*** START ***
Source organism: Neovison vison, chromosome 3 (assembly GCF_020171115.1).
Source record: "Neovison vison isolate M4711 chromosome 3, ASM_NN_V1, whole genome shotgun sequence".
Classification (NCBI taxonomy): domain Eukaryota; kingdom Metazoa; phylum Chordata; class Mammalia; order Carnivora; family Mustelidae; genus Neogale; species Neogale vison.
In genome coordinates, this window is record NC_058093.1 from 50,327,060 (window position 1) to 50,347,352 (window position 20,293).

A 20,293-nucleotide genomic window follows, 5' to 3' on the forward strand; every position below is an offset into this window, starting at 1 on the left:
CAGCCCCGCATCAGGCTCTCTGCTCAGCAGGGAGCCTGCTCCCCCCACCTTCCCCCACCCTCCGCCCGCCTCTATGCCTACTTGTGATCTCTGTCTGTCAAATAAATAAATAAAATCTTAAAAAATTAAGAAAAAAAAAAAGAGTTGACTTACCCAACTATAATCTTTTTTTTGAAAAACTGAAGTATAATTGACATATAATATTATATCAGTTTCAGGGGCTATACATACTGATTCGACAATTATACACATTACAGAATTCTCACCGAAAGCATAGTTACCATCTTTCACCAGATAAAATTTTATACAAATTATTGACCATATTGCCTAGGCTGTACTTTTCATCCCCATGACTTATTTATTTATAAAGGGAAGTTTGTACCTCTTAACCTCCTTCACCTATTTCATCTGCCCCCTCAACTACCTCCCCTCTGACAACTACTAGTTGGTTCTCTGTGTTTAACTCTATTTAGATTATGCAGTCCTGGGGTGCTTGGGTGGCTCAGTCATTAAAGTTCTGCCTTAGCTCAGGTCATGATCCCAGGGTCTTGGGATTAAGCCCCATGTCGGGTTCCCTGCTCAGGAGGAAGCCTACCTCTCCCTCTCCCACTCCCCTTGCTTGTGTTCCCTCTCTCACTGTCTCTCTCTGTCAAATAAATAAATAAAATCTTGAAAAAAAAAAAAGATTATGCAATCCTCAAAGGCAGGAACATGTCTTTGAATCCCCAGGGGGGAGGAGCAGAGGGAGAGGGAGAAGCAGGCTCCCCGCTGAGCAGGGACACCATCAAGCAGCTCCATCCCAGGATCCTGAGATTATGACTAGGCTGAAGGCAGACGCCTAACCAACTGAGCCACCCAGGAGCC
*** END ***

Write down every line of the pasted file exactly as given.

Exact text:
Source organism: Neovison vison, chromosome 3 (assembly GCF_020171115.1).
Source record: "Neovison vison isolate M4711 chromosome 3, ASM_NN_V1, whole genome shotgun sequence".
Classification (NCBI taxonomy): domain Eukaryota; kingdom Metazoa; phylum Chordata; class Mammalia; order Carnivora; family Mustelidae; genus Neogale; species Neogale vison.
In genome coordinates, this window is record NC_058093.1 from 50,327,060 (window position 1) to 50,347,352 (window position 20,293).

A 20,293-nucleotide genomic window follows, 5' to 3' on the forward strand; every position below is an offset into this window, starting at 1 on the left:
CAGCCCCGCATCAGGCTCTCTGCTCAGCAGGGAGCCTGCTCCCCCCACCTTCCCCCACCCTCCGCCCGCCTCTATGCCTACTTGTGATCTCTGTCTGTCAAATAAATAAATAAAATCTTAAAAAATTAAGAAAAAAAAAAAGAGTTGACTTACCCAACTATAATCTTTTTTTTGAAAAACTGAAGTATAATTGACATATAATATTATATCAGTTTCAGGGGCTATACATACTGATTCGACAATTATACACATTACAGAATTCTCACCGAAAGCATAGTTACCATCTTTCACCAGATAAAATTTTATACAAATTATTGACCATATTGCCTAGGCTGTACTTTTCATCCCCATGACTTATTTATTTATAAAGGGAAGTTTGTACCTCTTAACCTCCTTCACCTATTTCATCTGCCCCCTCAACTACCTCCCCTCTGACAACTACTAGTTGGTTCTCTGTGTTTAACTCTATTTAGATTATGCAGTCCTGGGGTGCTTGGGTGGCTCAGTCATTAAAGTTCTGCCTTAGCTCAGGTCATGATCCCAGGGTCTTGGGATTAAGCCCCATGTCGGGTTCCCTGCTCAGGAGGAAGCCTACCTCTCCCTCTCCCACTCCCCTTGCTTGTGTTCCCTCTCTCACTGTCTCTCTCTGTCAAATAAATAAATAAAATCTTGAAAAAAAAAAAAGATTATGCAATCCTCAAAGGCAGGAACATGTCTTTGAATCCCCAGGGGGGAGGAGCAGAGGGAGAGGGAGAAGCAGGCTCCCCGCTGAGCAGGGACACCATCAAGCAGCTCCATCCCAGGATCCTGAGATTATGACTAGGCTGAAGGCAGACGCCTAACCAACTGAGCCACCCAGGAGCC